On May 31st, 2014, two twelve-year-old girls named Anissa Weir and Morgan Geyser stabbed their friend Payton Leutner nineteen times after they lured her into the woods near their hometown in Waukesha, Wisconsin. After being apprehended, both girls said their motive was that by killing Leutner, they would become proxies to Slenderman.
Slenderman is no urban legend or old wive’s tale. A fictional character created by Eric Knudsen on the Something Awful forum in 2009, Slenderman is a creepypasta character that has been the source of inspiration for many pieces of media, including several popular video games and artworks. It’s safe to say that like Dracula and Frankenstein, Slenderman has become an iconic character in the horror genre. But that is all he is – a character. There is no truth or fact to his story. But somehow, Anissa Weir and Morgan Geyser believed the opposite.
It’s no surprise that the nature of this crime led to a bigger debate on violence in the media and how it affects children. There have been many studies done on this, especially since the recent development of violent video games. According to a study done by Craig A. Anderson, witnessing violence in the media leads to increased aggression and decreased ability to socialize and connect with other people. This relates back to Albert Bandura’s studies in the 1970s, which showed that children go through social learning by imitating what they see around them. By witnessing violence occurring in the media, children can take that and implement it in their lives, leading to tragedy. Though Peyton survived her attackers, many others can’t say the same.
The internet has changed the way we communicate. Because of it, we can access so much information at the touch of a finger. With laptops, phones, and tablets being passed down to younger and younger generations, the risk of their exposure to more violent content becomes more dire. If we think about it, it’s inevitable that children will be exposed to unpleasant content at some point. But how can we delay this, and if we can, how can we be sure that our actions will match the pace of the internet’s evolution?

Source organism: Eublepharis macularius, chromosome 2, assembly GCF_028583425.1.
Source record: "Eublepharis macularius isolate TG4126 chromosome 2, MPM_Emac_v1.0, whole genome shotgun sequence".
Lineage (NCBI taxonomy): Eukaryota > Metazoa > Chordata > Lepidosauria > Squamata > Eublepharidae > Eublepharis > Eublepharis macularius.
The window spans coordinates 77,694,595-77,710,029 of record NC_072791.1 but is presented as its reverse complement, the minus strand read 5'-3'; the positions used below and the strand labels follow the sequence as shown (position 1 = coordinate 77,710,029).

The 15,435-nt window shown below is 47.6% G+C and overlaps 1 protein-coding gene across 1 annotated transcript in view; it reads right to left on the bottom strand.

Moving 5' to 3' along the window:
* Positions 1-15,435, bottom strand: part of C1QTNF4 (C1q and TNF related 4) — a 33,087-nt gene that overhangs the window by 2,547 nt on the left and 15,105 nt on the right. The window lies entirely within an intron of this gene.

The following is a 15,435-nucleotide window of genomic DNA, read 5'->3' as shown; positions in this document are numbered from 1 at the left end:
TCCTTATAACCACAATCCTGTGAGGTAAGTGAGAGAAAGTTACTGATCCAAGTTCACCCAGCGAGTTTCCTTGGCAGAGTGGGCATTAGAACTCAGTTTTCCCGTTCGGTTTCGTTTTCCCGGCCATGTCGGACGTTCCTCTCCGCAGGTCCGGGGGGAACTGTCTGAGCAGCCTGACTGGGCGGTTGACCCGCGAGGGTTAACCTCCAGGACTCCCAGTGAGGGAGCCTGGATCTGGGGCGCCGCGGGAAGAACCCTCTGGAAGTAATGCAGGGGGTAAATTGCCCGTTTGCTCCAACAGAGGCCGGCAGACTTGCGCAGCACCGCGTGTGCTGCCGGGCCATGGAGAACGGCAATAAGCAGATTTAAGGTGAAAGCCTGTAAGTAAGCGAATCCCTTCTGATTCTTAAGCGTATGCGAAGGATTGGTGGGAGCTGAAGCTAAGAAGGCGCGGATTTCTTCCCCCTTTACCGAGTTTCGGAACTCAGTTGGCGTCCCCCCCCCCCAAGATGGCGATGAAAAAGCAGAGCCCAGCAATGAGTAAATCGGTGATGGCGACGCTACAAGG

Despite all fingers pointing to exposure to violent media, this case also has several other factors that contribute to the attackers’ behavior. Specifically, Morgan Geyser was diagnosed with schizophrenia just after her arrest, a disorder which ran through her family. Both girls were mentally disturbed which also contributed to their actions. This supports psychologist Christopher J. Ferguson’s criticism of studies done on violence in the media, saying that the studies do not account for other risk factors of aggression such as mental health and family life.
In my opinion, we are quick to blame the content we consume for our actions. But I think that art like movies, video games, and creepypastas are a medium for the feelings we keep inside. We would rather ignore internal factors such as familial relations and mental health and turn our blame outward onto media that has the potential to scare and shock us. Though it does influence how we can see the world, it is one factor among many, and we should not single it out as the sole cause of aggression in children. If anything, more inclusive, up-to-date studies should be conducted on this topic so that we can have a better understanding of how to protect children from adopting these patterns of behavior. All in all, it’s best if we try to understand cases like these from all angles instead of blaming one that serves as an easier scapegoat.